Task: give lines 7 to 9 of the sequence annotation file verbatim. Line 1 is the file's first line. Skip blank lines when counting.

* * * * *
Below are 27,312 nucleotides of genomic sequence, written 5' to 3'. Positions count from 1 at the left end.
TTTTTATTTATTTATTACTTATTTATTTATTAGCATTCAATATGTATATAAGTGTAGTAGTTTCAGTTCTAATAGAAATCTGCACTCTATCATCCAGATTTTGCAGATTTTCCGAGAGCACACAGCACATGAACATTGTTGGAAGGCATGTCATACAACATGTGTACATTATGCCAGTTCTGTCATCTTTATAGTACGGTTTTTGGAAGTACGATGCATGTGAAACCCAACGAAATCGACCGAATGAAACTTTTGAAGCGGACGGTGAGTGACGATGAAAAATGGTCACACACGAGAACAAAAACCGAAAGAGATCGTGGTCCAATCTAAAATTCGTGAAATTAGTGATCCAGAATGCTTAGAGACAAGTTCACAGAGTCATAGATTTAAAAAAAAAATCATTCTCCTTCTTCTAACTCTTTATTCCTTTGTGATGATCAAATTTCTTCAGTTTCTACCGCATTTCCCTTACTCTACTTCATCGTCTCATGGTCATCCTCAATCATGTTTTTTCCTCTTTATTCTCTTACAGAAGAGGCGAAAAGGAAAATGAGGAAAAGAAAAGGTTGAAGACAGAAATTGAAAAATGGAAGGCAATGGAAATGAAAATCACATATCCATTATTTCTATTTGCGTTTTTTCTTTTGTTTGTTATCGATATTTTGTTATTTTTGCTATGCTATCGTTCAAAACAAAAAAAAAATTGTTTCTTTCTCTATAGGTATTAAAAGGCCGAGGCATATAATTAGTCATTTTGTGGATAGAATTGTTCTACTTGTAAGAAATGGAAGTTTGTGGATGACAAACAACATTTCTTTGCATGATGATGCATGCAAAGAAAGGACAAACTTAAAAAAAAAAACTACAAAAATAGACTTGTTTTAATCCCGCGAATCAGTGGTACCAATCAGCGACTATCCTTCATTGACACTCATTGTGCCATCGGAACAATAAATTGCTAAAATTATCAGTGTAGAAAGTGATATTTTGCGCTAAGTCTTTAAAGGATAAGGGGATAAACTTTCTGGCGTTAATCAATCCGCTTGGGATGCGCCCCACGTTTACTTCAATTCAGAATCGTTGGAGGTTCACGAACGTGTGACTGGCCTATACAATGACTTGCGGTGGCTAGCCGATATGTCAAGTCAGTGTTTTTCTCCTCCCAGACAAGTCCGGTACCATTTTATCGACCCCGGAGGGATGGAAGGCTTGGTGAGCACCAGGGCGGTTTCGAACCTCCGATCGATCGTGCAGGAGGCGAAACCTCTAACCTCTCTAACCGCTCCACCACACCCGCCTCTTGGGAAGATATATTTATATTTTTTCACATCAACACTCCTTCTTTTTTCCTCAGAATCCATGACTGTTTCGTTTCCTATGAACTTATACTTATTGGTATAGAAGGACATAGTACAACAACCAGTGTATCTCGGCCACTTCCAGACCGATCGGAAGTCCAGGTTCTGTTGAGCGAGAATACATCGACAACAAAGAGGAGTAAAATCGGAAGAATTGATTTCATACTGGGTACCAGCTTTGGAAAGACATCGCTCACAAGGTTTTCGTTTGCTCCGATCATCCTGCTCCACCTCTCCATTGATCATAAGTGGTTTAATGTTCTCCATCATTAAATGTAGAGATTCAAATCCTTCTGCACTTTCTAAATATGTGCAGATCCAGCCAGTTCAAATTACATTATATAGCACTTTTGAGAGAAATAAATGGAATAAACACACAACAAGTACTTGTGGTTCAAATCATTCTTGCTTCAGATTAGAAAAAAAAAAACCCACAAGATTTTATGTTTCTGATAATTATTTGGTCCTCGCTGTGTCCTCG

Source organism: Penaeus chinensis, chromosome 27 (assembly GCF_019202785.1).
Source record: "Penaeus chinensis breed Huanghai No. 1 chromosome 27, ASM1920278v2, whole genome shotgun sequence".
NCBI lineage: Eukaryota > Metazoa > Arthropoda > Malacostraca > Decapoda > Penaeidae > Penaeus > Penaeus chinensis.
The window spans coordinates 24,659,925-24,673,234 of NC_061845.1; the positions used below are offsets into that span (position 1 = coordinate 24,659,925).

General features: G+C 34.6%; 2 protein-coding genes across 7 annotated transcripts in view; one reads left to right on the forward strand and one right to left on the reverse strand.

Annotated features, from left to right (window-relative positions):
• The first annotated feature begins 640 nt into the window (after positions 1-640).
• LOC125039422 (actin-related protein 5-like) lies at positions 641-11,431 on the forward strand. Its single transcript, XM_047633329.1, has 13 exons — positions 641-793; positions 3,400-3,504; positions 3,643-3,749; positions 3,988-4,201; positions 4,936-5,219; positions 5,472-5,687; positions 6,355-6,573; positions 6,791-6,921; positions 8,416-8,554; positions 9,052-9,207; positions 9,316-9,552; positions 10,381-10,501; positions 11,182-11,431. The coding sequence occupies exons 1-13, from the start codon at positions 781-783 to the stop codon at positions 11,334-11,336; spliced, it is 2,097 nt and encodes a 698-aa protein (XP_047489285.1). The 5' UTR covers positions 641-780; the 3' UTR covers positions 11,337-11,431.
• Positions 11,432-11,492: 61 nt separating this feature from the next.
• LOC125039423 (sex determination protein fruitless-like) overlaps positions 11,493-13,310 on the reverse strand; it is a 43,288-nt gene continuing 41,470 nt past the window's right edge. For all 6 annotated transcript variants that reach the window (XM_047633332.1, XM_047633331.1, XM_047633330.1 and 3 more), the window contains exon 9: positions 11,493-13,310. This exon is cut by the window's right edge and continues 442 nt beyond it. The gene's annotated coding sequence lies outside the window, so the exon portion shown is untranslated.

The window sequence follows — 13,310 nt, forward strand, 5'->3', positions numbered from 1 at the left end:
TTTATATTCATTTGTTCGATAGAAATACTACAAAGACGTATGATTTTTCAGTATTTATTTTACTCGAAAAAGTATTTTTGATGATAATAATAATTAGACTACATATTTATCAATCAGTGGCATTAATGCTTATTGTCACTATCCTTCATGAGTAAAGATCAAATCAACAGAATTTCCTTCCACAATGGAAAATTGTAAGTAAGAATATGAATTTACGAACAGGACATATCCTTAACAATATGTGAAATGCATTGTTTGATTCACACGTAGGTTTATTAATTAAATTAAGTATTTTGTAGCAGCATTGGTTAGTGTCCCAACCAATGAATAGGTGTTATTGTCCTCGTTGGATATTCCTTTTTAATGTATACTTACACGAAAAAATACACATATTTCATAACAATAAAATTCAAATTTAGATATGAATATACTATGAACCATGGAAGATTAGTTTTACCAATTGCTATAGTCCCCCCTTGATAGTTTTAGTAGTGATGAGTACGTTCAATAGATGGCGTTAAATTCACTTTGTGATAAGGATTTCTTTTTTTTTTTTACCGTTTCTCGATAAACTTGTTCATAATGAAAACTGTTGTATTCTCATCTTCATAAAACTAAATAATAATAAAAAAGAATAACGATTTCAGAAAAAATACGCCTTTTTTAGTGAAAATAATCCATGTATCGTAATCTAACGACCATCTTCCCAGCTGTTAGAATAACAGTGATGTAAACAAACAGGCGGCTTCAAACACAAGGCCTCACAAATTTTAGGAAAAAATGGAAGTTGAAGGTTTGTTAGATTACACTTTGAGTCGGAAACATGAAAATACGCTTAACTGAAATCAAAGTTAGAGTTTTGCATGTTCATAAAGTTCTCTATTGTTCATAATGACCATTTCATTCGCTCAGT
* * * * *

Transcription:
General features: G+C 34.6%; 2 protein-coding genes across 7 annotated transcripts in view; one reads left to right on the forward strand and one right to left on the reverse strand.

Annotated features, from left to right (window-relative positions):
• The first annotated feature begins 640 nt into the window (after positions 1-640).